Checking bellhousing alignment is relatively easy. There are different tools available from different manufacturers for this purpose, but they all work on the same principle. Lafferty prefers (and sells) one that uses a dial indicator mated to a shaft that fits in the ID bore of the clutch (where the transmission input shaft goes). Make sure the flywheel's register bore (the hole in the center) is clean and set the dial indicator to ride the ID of that bore. It should be set up so that the dial indicator spins around the bellhousing's register bore when the crank is turned.
Lafferty recommends marking the bore housing in four quadrants-12, 3, 6, and 9 o'clock-and measuring at the four locations. Spin the crank until the dial indicator is pointed at your 12 o'clock mark and set the indicator to 0.050. This is the same thing as calibrating the gauge, but setting it to 0.050 makes it easier to do your math later.
Now spin the crank 180 degrees so the dial indicator points at the 6 o'clock mark. A reading less than 0.050 means the bottom of the register bore is closer to the crank centerline than the top of the bore. To correct this, move the bellhousing down by a distance equal to half the difference between the two readings. For example, if the 12 o'clock reading is 0.050 and the 6 o'clock reading is 0.010, then the bellhousing should be moved down by 0.020 inch. (The difference between 0.050 and 0.010 is 0.040, and half of that is 0.020.) If the number is larger, the bellhousing should be moved up. Everything else in the process remains the same.
The indicator Lafferty uses fits in the ID bore of the clutch and is the only special tool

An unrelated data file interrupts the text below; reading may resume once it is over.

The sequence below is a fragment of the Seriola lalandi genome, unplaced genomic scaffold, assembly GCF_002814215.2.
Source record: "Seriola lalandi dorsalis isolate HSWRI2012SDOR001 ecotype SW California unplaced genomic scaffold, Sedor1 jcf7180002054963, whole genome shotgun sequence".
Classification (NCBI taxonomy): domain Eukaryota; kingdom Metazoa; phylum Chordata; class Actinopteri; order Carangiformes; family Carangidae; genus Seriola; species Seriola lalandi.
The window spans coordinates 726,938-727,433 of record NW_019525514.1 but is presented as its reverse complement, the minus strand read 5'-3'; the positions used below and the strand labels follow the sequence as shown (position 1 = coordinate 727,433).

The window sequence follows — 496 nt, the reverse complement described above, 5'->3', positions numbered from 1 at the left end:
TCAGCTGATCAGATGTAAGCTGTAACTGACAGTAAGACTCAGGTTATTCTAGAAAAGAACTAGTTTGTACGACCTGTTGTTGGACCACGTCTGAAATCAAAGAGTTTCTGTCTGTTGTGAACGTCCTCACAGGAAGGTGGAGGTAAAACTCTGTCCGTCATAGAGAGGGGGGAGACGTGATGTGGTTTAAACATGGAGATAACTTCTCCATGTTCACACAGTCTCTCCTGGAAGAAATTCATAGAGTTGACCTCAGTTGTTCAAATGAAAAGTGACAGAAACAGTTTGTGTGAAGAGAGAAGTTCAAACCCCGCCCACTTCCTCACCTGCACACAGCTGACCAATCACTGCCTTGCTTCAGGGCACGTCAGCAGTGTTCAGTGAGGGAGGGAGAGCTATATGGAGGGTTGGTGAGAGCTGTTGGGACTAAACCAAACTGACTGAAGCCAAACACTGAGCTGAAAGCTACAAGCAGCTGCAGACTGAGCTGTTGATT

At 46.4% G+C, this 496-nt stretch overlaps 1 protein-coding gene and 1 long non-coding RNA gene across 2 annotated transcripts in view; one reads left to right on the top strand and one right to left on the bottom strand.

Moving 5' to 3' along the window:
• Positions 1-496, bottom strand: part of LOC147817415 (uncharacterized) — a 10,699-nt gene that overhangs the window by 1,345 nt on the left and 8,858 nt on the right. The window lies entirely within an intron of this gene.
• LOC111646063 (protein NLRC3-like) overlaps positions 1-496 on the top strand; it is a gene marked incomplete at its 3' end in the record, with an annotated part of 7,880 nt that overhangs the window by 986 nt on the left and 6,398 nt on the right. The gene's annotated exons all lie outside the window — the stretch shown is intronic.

Instead of making the change immediately, Lafferty simply writes on the bellhousing how much it must be moved and in which direction. Then, he repeats the process by setting the dial indicator at 0.050 at the 3 o'clock position and measuring the change at the 9 o'clock position. Once that is done you can begin adjusting the bellhousing location. Ideally, you want the register bore on the bellhousing to be centered over the crank centerline within 0.005 inch in both directions. If the necessary change is small, you may be able to simply loosen the bolts holding the bellhousing to the block and give it a few small taps with a dead-blow hammer. If that doesn't work, you can either use a grinder to open the dowel pinholes in the bellhousing or use offset dowel pins, which are available from most bellhousing manufacturers.
Once you have the location you want, torque down the bellhousing bolts, pull the dial indicator, and get on with your life with the assurance that you aren't losing horsepower to something as silly as a misaligned bellhousing. Just remember, if you ever have to pull the bellhousing from the block for any reason, this process should be repeated again.
Assemble the clutch and flywheel (not shown here) as you normally would. A good idea is to
Finish assembly of the clutch. Some methods for aligning the bellhousing involve the use o
Install the bellhousing. Tighten the bolts just enough to hold it in place while you take
Slide the dial indicator into place and lock it down against the ID bore of the clutch. Ma
Here's a view of how the dial indicator tool fits in the clutch without the bellhousing in
Beginning with the indicator set at 0.050, rotate the crank 180 degrees to the opposite ma
Once you know which way the bellhousing needs to move, you can use a grinder to open the d